The barman’s eyes opened wide when he recognized Morgan’s companion. “Yer Majesty,” he gasped, attempting to kneel. “You do me great honor.”

Rhys scrambled out of his chair and steadied the barman, raising him to his feet before he toppled over in the effort. “Here now, we’ll have none of that,” the king declared. “Commander McRobbie has given me glowing reports of your ale. I decided I should come try it for myself and make certain he wasn’t exaggerating.” He gave Rajan a knowing wink.

The barman grinned. “Well, now, Yer Majesty, I’ll admit, ’tis not bad, not bad at all. I keep a little something set aside for special customers. I’ll not be but a moment.” He stumped off behind the bar.

He returned in short order, reverently bearing two foaming tankards. He placed one before the king with a flourish, and then handed the second to Morgan.

“Thank you,” said Rhys, taking an exploratory drink. He licked the foam from his lip and set the tankard back down on the table, regarding it with pleasure as Morgan sipped his own drink.

“Morgan’s reports were accurate, as I expected,” Rhys proclaimed. “Excellent, most excellent.”

“Thankee, Yer Majesty,” beamed the barman. “Let me know when ye needs another.”

Rhys nodded, took up his tankard again, and took another drink. “Ahhhh,” he sighed happily.

Morgan took a long drink from his own tankard while his mind raced. What the devil was Rhys up to? He didn’t have to wait long to find out.

“Morgan,” said the King of Kilbourne, wiping foam from his mouth with the back of a royal hand. “I was wondering…”

“Here it comes!” Morgan cringed in mock terror. “I knew it.”

Rhys laughed. “You know me too well, my friend. But it’s nothing too onerous, I assure you. Nothing like the last little task I set you.”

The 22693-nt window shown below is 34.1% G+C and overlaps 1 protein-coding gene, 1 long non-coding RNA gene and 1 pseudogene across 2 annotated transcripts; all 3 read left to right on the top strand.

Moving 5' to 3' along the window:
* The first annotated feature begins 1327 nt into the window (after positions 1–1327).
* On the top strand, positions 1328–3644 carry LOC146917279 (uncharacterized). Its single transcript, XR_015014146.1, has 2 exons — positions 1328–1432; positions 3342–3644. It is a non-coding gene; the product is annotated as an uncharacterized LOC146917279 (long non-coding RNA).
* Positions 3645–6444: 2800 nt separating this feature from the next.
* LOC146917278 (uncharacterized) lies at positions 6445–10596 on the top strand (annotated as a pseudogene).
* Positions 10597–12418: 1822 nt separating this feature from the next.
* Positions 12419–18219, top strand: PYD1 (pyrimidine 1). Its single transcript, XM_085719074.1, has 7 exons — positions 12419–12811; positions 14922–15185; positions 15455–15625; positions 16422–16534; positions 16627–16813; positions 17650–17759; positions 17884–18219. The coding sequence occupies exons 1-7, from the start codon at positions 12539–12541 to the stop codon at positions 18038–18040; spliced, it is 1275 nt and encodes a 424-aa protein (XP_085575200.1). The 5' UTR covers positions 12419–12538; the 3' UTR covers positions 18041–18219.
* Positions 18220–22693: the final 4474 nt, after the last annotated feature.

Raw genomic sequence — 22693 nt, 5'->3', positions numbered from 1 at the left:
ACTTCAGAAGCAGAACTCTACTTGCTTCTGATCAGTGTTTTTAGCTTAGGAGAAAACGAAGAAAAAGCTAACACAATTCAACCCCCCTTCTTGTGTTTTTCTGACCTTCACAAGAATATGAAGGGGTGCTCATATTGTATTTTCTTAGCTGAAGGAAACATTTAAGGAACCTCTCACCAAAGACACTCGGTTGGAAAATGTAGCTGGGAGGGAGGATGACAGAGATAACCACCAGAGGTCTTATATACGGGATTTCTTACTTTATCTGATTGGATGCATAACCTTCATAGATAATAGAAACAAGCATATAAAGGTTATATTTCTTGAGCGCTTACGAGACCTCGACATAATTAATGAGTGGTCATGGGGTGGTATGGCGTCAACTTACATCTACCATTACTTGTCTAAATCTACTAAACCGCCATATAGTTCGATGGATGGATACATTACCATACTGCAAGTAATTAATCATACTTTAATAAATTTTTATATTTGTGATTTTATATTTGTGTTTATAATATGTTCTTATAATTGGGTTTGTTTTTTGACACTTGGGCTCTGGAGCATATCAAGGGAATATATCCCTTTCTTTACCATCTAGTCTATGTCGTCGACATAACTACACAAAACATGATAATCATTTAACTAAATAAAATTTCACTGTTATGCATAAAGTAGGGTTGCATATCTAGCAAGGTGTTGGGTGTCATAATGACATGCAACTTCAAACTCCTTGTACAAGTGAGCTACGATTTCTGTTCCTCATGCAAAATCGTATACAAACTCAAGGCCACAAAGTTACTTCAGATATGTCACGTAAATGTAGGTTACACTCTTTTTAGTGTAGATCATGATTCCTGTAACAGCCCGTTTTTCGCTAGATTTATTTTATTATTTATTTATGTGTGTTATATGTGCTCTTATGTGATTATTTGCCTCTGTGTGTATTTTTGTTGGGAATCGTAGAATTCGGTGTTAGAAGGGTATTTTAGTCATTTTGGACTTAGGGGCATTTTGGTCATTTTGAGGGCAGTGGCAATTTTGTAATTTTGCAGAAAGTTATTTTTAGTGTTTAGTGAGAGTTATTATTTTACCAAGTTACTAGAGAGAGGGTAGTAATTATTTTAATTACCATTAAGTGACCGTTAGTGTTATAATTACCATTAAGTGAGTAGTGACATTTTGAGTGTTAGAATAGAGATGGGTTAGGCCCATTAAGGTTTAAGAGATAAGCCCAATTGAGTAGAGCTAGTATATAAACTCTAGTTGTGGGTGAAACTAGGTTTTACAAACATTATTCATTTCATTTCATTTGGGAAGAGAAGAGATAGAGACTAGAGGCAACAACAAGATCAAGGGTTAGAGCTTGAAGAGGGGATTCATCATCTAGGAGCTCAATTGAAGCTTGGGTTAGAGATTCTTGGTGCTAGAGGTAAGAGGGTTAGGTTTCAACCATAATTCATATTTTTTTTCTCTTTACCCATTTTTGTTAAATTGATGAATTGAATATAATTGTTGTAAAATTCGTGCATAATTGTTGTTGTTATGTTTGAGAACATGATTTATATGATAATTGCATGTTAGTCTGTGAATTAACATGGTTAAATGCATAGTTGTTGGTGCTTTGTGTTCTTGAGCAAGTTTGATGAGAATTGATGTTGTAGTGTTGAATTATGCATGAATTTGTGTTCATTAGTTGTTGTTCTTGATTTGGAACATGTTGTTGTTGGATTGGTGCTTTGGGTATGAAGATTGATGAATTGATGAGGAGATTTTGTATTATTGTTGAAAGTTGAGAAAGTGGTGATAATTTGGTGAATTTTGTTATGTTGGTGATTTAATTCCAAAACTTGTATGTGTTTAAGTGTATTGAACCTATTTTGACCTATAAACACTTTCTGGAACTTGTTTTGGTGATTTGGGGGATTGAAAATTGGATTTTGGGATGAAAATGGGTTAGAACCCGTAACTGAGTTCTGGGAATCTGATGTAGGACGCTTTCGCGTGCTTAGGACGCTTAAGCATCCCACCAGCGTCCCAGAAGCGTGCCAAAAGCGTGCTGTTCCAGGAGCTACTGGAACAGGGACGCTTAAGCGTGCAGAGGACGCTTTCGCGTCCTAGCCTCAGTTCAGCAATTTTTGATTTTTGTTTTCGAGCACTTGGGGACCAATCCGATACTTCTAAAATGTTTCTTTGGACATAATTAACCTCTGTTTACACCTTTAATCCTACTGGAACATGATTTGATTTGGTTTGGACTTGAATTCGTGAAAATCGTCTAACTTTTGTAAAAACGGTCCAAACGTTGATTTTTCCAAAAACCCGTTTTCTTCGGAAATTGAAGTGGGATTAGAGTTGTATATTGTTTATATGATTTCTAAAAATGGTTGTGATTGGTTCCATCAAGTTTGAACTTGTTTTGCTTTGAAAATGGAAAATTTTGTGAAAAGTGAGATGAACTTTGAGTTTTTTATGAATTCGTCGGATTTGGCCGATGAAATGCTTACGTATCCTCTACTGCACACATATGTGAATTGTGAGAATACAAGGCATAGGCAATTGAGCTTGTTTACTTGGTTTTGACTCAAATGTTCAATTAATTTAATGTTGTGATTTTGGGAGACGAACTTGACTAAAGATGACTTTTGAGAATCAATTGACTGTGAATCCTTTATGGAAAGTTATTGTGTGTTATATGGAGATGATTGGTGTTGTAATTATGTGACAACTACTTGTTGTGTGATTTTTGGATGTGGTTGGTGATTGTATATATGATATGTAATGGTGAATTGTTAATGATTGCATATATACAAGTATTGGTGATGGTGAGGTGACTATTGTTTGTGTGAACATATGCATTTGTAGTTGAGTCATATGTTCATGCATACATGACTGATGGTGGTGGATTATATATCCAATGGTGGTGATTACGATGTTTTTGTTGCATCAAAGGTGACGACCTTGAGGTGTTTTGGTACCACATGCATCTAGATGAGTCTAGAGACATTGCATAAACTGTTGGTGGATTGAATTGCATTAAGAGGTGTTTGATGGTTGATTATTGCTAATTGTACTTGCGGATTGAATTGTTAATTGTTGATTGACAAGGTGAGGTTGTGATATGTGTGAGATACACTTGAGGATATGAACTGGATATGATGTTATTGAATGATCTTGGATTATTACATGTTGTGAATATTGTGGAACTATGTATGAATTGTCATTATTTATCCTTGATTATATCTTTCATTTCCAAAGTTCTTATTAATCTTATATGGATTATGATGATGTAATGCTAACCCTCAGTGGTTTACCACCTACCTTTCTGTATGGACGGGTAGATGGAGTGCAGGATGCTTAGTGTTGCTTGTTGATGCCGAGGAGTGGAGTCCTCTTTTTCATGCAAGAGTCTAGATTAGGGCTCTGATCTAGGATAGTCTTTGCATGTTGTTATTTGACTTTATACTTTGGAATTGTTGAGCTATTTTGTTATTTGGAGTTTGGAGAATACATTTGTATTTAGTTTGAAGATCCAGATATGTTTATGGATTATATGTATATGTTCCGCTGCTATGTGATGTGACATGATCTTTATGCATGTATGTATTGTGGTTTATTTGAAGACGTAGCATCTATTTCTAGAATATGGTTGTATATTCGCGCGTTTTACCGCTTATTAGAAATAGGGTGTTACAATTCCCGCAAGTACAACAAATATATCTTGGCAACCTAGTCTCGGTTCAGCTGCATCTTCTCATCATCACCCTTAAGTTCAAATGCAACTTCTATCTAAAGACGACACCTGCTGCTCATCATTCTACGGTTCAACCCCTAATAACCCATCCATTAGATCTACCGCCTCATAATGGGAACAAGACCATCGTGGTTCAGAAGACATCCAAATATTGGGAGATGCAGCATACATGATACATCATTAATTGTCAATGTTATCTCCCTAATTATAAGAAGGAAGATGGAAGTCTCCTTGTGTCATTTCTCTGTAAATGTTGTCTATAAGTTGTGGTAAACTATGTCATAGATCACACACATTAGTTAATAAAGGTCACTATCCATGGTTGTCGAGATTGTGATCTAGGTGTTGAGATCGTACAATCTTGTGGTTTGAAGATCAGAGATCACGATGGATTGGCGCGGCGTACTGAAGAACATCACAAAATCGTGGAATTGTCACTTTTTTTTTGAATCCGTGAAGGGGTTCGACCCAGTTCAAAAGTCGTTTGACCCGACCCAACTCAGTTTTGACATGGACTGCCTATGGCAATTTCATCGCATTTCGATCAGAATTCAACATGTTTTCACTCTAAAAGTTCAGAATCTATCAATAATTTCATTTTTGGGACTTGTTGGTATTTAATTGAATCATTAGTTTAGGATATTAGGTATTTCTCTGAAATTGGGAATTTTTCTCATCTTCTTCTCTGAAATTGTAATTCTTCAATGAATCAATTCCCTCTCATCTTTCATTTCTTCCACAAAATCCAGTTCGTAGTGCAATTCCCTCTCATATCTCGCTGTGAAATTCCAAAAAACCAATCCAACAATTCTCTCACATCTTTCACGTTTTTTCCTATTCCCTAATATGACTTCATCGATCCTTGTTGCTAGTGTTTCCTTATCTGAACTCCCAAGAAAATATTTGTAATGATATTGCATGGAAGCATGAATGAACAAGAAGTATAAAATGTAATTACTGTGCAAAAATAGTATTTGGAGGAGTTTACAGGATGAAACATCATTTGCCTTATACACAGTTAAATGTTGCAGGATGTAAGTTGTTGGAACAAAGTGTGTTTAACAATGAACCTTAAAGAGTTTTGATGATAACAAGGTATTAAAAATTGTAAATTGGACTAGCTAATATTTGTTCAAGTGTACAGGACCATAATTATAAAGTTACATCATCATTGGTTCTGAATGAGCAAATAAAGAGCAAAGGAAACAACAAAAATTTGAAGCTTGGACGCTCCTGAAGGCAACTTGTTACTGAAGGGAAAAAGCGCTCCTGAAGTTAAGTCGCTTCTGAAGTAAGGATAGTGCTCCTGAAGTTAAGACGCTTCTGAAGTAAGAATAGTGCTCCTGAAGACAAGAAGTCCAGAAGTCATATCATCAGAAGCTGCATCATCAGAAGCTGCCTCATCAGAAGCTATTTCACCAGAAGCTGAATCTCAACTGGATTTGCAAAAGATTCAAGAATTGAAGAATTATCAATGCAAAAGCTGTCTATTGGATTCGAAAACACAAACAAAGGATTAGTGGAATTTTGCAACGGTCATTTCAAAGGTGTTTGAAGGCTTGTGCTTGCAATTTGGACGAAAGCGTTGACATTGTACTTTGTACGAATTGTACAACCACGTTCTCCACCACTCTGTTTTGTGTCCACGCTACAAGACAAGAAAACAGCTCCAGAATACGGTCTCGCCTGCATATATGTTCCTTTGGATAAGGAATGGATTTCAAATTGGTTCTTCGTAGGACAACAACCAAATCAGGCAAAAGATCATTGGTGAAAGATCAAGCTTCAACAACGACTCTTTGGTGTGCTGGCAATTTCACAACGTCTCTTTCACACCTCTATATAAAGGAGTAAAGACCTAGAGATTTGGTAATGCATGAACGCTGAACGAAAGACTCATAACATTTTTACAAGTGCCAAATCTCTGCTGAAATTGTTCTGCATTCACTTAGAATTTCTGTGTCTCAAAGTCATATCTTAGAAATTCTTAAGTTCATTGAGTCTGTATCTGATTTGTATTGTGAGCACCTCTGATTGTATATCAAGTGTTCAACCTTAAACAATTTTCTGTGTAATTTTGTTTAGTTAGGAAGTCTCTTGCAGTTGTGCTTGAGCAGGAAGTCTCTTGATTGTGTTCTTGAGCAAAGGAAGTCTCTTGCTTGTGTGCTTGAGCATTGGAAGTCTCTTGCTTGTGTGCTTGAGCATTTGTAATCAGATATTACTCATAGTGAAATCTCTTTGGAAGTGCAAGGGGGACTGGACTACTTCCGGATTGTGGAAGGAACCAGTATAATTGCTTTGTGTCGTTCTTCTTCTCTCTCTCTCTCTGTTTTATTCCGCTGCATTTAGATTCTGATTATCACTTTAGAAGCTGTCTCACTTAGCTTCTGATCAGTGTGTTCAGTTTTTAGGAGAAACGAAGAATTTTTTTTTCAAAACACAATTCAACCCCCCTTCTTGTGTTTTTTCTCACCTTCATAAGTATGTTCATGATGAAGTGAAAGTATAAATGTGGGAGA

Morgan grimaced at the recollection of Rhys’ “last little task”. At the king’s request he had posed as a turncoat in order to expose a traitor on the Royal Council. It had nearly ruined his good name and resulted in his arrest on charges of murder and treason. It had also almost gotten him killed at the hands of the ruthless Rhuddlani agent Xavier.

Of course, it had also led to several encounters with Lady Marissa duBerry. Some of those encounters had been more pleasant than others, but on balance Morgan felt making her acquaintance might have been the only good thing to come out of the whole affair. If, he amended, he could finally bring himself to…

Realizing he was woolgathering under the curious gaze of his sovereign, Morgan shook himself out of this reverie. “So what do you want me to do this time?” he inquired darkly. “Vanquish another dragon? Storm Rhuddlan single-handed? Go on a quest to find the Jewel of Archandyll?”

Rhys laughed. “No, nothing so formidable. Although…” His black eyes gleamed with mischief. “A quest for the Jewel of Archandyll might--”

Morgan cut him off with a growl. The Jewel, a blood-red ruby reputed to be as large as a man’s head, had not been seen by anyone in living history. Indeed, most scholars considered it a myth, and a particularly tenuous myth at best. Morgan was not inclined to go chasing after myths at the moment. He had other, more interesting things in mind to pursue. Like Lady Marissa.

“Very well,” said Rhys with a grin. “It’s really quite simple. Merely a little courier assignment. I need to you to deliver something to the Dwarf King in Rockfast.”

Morgan leaned forward, his face registering genuine surprise. “Something to do with the upcoming trade negotiations? Something you can’t send by regular Royal Messenger?” He frowned. “Just what is it I’m to deliver?”

Rhys heaved a sigh. “Prince Robert,” he said.